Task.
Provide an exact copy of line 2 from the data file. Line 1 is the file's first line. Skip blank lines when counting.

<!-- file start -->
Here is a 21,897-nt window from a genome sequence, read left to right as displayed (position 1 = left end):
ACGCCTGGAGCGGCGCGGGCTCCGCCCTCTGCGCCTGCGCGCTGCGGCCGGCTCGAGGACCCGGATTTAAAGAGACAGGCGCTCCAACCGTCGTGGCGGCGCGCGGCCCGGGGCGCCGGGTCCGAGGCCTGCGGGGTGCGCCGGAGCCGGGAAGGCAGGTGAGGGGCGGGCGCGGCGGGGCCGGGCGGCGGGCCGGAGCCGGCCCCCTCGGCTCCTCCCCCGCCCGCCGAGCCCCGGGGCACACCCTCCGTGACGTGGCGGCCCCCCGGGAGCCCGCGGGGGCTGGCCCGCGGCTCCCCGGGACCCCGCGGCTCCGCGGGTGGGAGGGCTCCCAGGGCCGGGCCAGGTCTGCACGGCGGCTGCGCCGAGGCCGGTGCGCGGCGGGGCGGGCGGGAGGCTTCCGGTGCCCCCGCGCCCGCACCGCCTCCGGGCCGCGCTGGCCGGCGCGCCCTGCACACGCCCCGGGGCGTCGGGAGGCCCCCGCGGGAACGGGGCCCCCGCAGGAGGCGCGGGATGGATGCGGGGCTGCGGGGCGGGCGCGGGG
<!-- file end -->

ACGCCTGGAGCGGCGCGGGCTCCGCCCTCTGCGCCTGCGCGCTGCGGCCGGCTCGAGGACCCGGATTTAAAGAGACAGGCGCTCCAACCGTCGTGGCGGCGCGCGGCCCGGGGCGCCGGGTCCGAGGCCTGCGGGGTGCGCCGGAGCCGGGAAGGCAGGTGAGGGGCGGGCGCGGCGGGGCCGGGCGGCGGGCCGGAGCCGGCCCCCTCGGCTCCTCCCCCGCCCGCCGAGCCCCGGGGCACACCCTCCGTGACGTGGCGGCCCCCCGGGAGCCCGCGGGGGCTGGCCCGCGGCTCCCCGGGACCCCGCGGCTCCGCGGGTGGGAGGGCTCCCAGGGCCGGGCCAGGTCTGCACGGCGGCTGCGCCGAGGCCGGTGCGCGGCGGGGCGGGCGGGAGGCTTCCGGTGCCCCCGCGCCCGCACCGCCTCCGGGCCGCGCTGGCCGGCGCGCCCTGCACACGCCCCGGGGCGTCGGGAGGCCCCCGCGGGAACGGGGCCCCCGCAGGAGGCGCGGGATGGATGCGGGGCTGCGGGGCGGGCGCGGGG